In order to permit swinging or arcuate movement of the treadle l9 relative to the bar I! in a plane parallel to the plane occupied by the striker bar I6 when the trap is set, the cross-sectional dimension of the opening 28 in a direction extending longitudinally of the treadle is increased in each direction away from the longitudinal center of the opening. In other words, the opening 28 is flared outwardly in each direction from the longitudinal center thereof only in the dimension which parallels the longitudinal axis of the treadle. As a result, swinging or arcuate movement of the treadle IS in a plane substantially parallel to the base l in either direction away from the illustrated set position thereof is permitted to the extent required to effect full release of the latching element 2| in the manner explained below. At the same time tipping of the treadle in either direction about the longitudinal axis of the bar I! is prevented becausethe vertical dimension of the opening is only slightly greater than the diameter of the bar. For in stance in one embodiment the bar l! is inch in diameter and the opening is inch in a, vertical direction. Preventing tipping of the treadle about'its longitudinal axis makes for easier setting of the trap.
It will be noted that since the width of thetreadle rib portion 23 is substantially less than the width of the upper transverse treadle part 22, thelongitudinal cross-sectional dimension of the opening 28 at each end thereof need be only slightly-greater than the corresponding dimensionof the opening at the longitudinal center thereof in order to permit the swinging movement'i-of the treadle which is required to effect fullrelease of the latching element 2|. Accordingly; this opening may be easily and simply formed by using small drills of like diameter to drill the treadle rib portion 23 transversely thereof along two lines which intersect at the center of this treadle part. Thus, the desired opening configuration may be obtained by two simple drilling operations easily capable of being performed in an automatic machine. the adjacent ends of the two spring coils l8 from interfering with the described swinging move- .ments of the treadle IS, the upper transverse portion 22 of the treadle is constructed to have pletely eliminated.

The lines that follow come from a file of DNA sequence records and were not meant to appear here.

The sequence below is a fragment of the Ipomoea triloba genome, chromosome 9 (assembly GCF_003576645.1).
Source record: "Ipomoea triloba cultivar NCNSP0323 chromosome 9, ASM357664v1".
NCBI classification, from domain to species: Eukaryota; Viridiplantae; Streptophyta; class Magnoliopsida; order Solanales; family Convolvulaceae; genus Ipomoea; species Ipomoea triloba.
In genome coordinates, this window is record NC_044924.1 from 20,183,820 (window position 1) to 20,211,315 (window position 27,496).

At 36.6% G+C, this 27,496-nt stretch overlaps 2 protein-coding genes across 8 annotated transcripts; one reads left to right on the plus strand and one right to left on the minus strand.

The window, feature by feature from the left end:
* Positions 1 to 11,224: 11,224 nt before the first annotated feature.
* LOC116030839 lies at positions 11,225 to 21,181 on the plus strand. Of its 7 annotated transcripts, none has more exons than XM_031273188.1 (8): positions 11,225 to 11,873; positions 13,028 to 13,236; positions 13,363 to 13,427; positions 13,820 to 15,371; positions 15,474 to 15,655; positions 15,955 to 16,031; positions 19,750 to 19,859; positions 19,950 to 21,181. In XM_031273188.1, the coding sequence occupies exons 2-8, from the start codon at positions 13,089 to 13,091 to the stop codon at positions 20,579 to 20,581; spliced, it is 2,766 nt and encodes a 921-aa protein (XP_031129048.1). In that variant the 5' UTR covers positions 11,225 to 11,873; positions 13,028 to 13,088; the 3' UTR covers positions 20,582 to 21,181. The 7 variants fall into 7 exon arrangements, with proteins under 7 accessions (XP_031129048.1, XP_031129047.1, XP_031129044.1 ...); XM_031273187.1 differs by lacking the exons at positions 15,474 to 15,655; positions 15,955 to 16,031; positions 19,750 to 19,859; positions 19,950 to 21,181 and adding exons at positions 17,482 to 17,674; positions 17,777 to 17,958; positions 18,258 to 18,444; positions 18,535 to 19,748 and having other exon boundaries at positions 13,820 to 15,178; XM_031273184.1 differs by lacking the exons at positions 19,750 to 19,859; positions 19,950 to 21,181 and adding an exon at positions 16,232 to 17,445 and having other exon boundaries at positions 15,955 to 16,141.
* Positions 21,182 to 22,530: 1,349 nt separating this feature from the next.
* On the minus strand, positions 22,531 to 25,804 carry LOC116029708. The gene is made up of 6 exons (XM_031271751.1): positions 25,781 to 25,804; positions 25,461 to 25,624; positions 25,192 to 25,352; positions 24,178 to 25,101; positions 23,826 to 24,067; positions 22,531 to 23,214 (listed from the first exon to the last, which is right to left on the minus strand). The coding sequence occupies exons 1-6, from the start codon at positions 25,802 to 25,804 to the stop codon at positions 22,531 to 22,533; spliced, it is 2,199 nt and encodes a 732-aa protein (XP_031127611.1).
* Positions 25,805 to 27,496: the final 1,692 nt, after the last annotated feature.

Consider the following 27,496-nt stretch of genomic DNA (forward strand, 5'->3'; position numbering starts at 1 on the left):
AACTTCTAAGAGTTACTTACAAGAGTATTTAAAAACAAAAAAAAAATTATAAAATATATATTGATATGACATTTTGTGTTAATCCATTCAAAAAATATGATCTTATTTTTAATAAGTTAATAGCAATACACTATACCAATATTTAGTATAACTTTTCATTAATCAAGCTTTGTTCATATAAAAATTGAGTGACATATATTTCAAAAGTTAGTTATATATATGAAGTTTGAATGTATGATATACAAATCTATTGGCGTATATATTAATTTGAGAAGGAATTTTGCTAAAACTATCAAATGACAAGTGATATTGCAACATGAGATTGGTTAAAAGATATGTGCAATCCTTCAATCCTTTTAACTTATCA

At its upper side, the treadle l9 carries a U-shaped catch member 24 which is adapted to cooperate with the free end of the latch element 2| to hold the striker bar I6 in a set position.
1 More in detail, the catch 24 is in the form of a staple constructed of round wire and has legs 26b and 260 which straddle the transverse bar I! and are driven into the treadle I9 from the upper surface thereof to be firmly anchored in the treadle. The transversely extending elevated part 26a of the catch member 24 is adapted to cooperate with the reversely bent end portion 2'! of the wire latching element 2| to hold the striker bar H5 in its set position. Due to the engagement between the indicated portions of the two elements 24 and 2| and due further to the fact that the transverse portion 26a of the catch 24 is disposed at a slight angle relative to the treadle 9, this treadle is, in the set position of the trap, held at a slight angle relative to the base I5, thus providing adequate space between the free end of the treadle and the upper surface of the base to insure positive release of the latch element 2| in the event the free end of the treadle is pushed downwardly toward the base by a rodent.
Adjacent the free end thereof, the treadle I9 is provided with a, bait receiving opening 29 which is'cut downwardly from the upper surface of the treadle through the transversely extending treadle part 22 and partially into the vertical rib part 23 of the treadle. This opening is of a diameter slightly greater than the thickness of the vertical rib part 23, such that its lower end is only 7 partially blocked by the uncut portion of the vertical rib 23. As a result, the opening 29 is open upon both sides of the vertical'rib portion 23 at the under side of the transverse treadle portion 22. With this arrangement, the bait may be inserted within the opening, 29 to be accessible to a rodent both from the top and under sides of the transverse treadle portion'22. Alternatively, the opening 29 may be used in conjunction with a string 29a. to anchor a piece of bait partially within this opening. To this end, the string 29a may be passed around the transverse treadle part 22 through the opening 29 at the under side of this treadle part and tied around the piece of bait, all in the manner illustrated in Fig. 2 of the drawing.
In the assembly of the bait treadle l9 with the other parts of the trap as shown in Figs. 1 and 2- 0f the drawing, the jaw o-r striker bar Hi, the spring coils l8, and the treadle l9 are all stacked together on the transverse bar H, which is then i staple connected to, the base l5. In setting the trap, the spring biased striker bar I6 is manually moved to its set position as shown'in Figs. 1 and 2 of the drawing, and'is. retained in this position while the locking portion 21 of. the latch 2| is engaged with the catch member 24. Sincethe catch 24 is supported directly by its leg 26b and In order to prevent 280; theslatch lbcking portlomzlisrreely movable across the top-01"" the -treadle and between the logger the catch: With theklatchlocking portion: 27 between: the legs of the=catclr 24' the manual; pressure on the-striker bar Ifi isgradually released until thelatchlocking portion 21 ismoved by the jaw or striker: ban Hi into lockingengagement=withthe uppentransverse-part 26a: of? the catch.